Michigan State University Center for Regional Food Systems webinar: Building Relationships Across Higher Education Institutions to Address Racism in the Food System. This webinar will use a racial equity lens to provide an overview of the history and policy that developed land grant institutions and using that same lens, reimagine an asset-based pluralistic model of collaborative research and outreach across these institutions to advance food system sustainability and resiliency. February 11, 2021, 3:00 – 4:30 PM EST, Register

2021 Minority Health Conference:, virtual conference, 25-26 February

RESOURCES: The polarized political climate is clearly toxic, and I’ve heard many of you express frustration and despair about it. What do you do when close family members are on the “other side”? Can we really have such extremely different values and beliefs? It can be comforting to be in an echo chamber, but does that come at a cost? There are several organizations that are working to address political polarization. Tufts has worked closely with Essential Partners – check out their resources.  Another is Braver Angels, an organization that works to bridge the partisan divide by providing workshops, debates, and other events. Many are open to all and free.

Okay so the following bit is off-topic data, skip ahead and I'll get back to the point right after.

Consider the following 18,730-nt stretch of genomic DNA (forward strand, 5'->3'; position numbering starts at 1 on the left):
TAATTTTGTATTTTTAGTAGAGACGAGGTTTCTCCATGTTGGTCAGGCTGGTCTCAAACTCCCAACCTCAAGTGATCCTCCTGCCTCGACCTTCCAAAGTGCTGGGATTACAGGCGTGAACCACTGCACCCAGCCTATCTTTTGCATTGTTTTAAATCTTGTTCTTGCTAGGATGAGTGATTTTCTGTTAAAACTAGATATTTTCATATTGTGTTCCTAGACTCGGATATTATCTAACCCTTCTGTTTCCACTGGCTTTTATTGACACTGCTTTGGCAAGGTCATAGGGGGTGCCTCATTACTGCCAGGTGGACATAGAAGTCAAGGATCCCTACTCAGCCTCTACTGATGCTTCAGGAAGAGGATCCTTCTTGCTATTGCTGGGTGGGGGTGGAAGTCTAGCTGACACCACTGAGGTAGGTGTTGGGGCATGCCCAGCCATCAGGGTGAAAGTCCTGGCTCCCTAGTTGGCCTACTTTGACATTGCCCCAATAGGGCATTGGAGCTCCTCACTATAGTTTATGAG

Past event information: “Voices of Chinatown” event took place in early December. It was a powerful event, and Chinatown community members provided concrete follow-up action items that Tufts can take.  There is an event recap, a recording of the event, and a Tufts Daily article about it. 

Reading of possible interest (thanks to Jen Hashley for sending along): for decades, university faculty and students have been both lauded and derided for being bastions of liberal thought. But why have they so often been politically impotent?

Grant opportunity: The Bridging Differences Task Force is pleased to announce the next round of funding for projects that will be implemented in the spring, summer, and fall of 2021.  Any Tufts student, faculty or staff member may apply for up to $2,000 in funding. Detailed information on the program and how to apply can be found on the Bridging Differences website. Applications must be submitted by February 12, 2021 for review by the Bridging Differences Grant Committee. If you have questions in anticipation of the funding deadline, please contact or visit our website for more information.

Research funding opportunities focused on structural racism, diversity, and equity (compiled by the Friedman Research Administration team):